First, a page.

FIG. 1 shows a helicopter 100 as an example of a vehicle upon which the present invention may be embodied. It should be noted that although FIG. 1 and the subsequent figures show an embodiment of the present invention used to monitor the health and usage of one or more components of helicopter 100, in other embodiments the present invention may be configured to monitor one or more components of any vehicle, including other aircraft such as other rotary-wing aircraft, as well as fixed-wing aircraft.

Helicopter 100, shown in the depicted embodiment of FIG. 1, generally includes a body 101 and a propulsion system 103. The propulsion system 103 of helicopter 100 includes a single main rotor assembly 105, upon which four main rotor blades 106 are mounted, and a tail rotor assembly 109, which is included to counter torque on the body 101 caused by the main rotor assembly 105. The tail rotor assembly 109 includes four tail rotor blades 111. The main rotor assembly 105 is powered by main gear box 107. A first drive shaft 113 is connected to the main gear box 107 and extends along the length of the helicopter body 101 to an intermediate gear box 115. A series of hanger bearings 117 (shown in FIG. 3) support the first drive shaft 113 along the length of the helicopter body 101. A second drive shaft 119 extends from the intermediate gear box 115 to a tail gear box 121, which powers the tail rotor assembly 109.

FIG. 2 shows a schematic representation of a health and usage monitoring system 150 according to one embodiment of the present invention. The health and usage monitoring system 150 is configured to capture monitoring data of one or more components of the aircraft 100 using a series of sensors. In the depicted embodiment, the sensors comprise at least one roving wireless accelerometer 152 and a series of wired accelerometers 154. Examples of suitable wireless accelerometers include, but need not be limited to, wireless accelerometers produced by Techkor Instrumentation® and wireless accelerometers produced by Micro Strain®. Examples of suitable wired accelerometers include, but need not be limited to, accelerometers produced by Endevco Corporation, Wilcoxon Research, PCB Piezotronics, Inc., and Dytran Instruments, Inc. It should be noted that in other embodiments the sensors of a health and usage monitoring system in accordance with the present invention need not include any wired sensors and may comprise entirely of one or more roving wireless sensors. In still other embodiments, the system may comprise any number or wireless and wired sensors.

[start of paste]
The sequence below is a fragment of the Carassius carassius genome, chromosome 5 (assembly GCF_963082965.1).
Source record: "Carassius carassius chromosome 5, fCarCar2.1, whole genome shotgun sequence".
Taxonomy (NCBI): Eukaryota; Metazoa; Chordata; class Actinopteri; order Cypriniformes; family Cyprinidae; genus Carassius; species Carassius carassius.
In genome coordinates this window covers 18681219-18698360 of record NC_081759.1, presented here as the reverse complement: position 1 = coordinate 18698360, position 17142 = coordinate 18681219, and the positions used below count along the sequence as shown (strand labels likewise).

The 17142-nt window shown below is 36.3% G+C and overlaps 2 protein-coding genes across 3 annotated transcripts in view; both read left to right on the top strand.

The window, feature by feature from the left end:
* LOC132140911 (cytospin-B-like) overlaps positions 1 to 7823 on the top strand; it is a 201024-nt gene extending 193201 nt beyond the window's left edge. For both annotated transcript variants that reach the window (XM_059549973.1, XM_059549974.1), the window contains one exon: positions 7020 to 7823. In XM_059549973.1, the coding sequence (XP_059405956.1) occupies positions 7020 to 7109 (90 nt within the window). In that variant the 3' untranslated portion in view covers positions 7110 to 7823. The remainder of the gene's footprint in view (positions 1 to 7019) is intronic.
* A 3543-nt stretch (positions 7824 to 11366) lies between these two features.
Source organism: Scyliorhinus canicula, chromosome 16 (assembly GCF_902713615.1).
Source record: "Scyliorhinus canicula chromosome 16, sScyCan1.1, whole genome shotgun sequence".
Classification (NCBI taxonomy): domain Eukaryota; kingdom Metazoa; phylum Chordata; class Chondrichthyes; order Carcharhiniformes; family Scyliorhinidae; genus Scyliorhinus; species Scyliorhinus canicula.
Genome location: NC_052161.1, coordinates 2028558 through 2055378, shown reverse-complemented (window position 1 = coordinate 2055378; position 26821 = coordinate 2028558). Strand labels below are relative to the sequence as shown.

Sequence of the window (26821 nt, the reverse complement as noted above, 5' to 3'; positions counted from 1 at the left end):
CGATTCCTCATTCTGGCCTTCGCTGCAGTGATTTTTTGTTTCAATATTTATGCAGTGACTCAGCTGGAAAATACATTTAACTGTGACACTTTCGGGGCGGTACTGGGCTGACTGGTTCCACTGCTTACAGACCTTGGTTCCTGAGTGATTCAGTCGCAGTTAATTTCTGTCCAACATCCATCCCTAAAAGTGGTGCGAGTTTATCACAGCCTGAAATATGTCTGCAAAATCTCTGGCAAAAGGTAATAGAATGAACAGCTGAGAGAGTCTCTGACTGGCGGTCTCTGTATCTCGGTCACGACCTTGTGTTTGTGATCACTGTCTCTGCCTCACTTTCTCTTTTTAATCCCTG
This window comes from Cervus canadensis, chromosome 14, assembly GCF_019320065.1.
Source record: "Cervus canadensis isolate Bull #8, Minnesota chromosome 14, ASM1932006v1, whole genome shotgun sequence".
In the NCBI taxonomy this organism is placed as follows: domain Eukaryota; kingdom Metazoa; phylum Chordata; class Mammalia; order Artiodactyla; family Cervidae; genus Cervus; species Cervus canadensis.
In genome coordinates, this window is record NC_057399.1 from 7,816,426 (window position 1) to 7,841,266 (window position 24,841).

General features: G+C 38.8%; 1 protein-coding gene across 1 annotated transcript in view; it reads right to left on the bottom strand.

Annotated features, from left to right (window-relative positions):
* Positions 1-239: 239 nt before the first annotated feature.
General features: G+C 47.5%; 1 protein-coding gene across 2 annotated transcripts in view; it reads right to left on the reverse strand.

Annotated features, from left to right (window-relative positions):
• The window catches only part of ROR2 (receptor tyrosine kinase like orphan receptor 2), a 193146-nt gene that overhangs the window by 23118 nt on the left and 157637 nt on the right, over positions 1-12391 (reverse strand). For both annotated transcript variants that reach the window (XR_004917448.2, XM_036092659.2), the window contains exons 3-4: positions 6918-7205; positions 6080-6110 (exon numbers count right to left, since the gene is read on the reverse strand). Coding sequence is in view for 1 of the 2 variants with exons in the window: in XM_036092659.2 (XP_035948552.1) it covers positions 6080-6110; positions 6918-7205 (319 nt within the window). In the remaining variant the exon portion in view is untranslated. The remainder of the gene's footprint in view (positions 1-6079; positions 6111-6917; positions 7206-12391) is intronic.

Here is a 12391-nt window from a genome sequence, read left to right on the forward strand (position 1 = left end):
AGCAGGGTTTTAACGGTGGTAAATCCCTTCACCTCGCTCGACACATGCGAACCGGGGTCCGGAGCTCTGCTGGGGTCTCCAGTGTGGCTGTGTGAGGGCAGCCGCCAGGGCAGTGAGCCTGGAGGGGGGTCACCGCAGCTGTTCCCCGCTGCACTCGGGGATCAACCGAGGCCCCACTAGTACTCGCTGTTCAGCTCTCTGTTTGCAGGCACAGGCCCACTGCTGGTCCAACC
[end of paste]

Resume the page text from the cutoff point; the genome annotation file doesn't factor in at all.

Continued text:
In the depicted embodiment, the roving wireless accelerometer 152 and series of wired accelerometers 154 are configured to monitor one or more components of the aircraft 100 and to communicate monitoring data to respective data access points. In particular, the roving wireless accelerometer 152 is configured to wirelessly communicate monitoring data to a wireless data access point 156, and the wired accelerometers 154 are configured to communicate monitoring data via a wired connection to a second data access point 158. It should be noted that although in the depicted embodiment the data access points 156 and 158 are shown as separate devices, in other embodiments they may comprise a single device 159 that is capable of receiving both wireless and wired transmissions, as shown in FIG. 2A.

The roving wireless accelerometer 152 includes a power supply 160 and a processing element 162. In the depicted embodiment, the power supply 160 comprises a dedicated battery, however in other embodiments the power supply 160 may be any device or combination of devices configured to provide power to the roving wireless accelerometer 152. Examples of such devices may include energy harvesting devices, including, but not limited to, inductive energy harvesting (IEH) devices and piezoelectric energy harvesting (PEH) devices. The processing element 162 is configured to control the roving wireless accelerometer 152. Although in the depicted embodiment, the processing element 162 comprises a microprocessor, in various embodiments the processing element 162 may be embodied in a number of different ways. For example, the processing element 162 may be embodied as a processor, a microprocessor, a coprocessor, a controller or various other processing means or devices including integrated circuits such as, for example, an ASIC (application specific integrated circuit), or a FPGA (field-programmable gate array). The wired accelerometers 154 also include processing elements 164 configured to control the wired accelerometers 154, which may be embodied as described above, and in the depicted embodiment comprise microprocessors. In the depicted embodiment, the wired accelerometers 154 include individual processing elements 164, however in other embodiments the wired accelerometers 154 may have other configurations, such as, for example, configurations where the wired accelerometers 154 are controlled by a single processing element 164. In the depicted embodiment, the wired accelerometers 154 are powered by a fixed power supply 166, however in other embodiments, the wired accelerometers 154 may be powered by any device or combination of devices configured to provide power to a wired accelerometer, including one or more batteries and/or energy harvesting devices.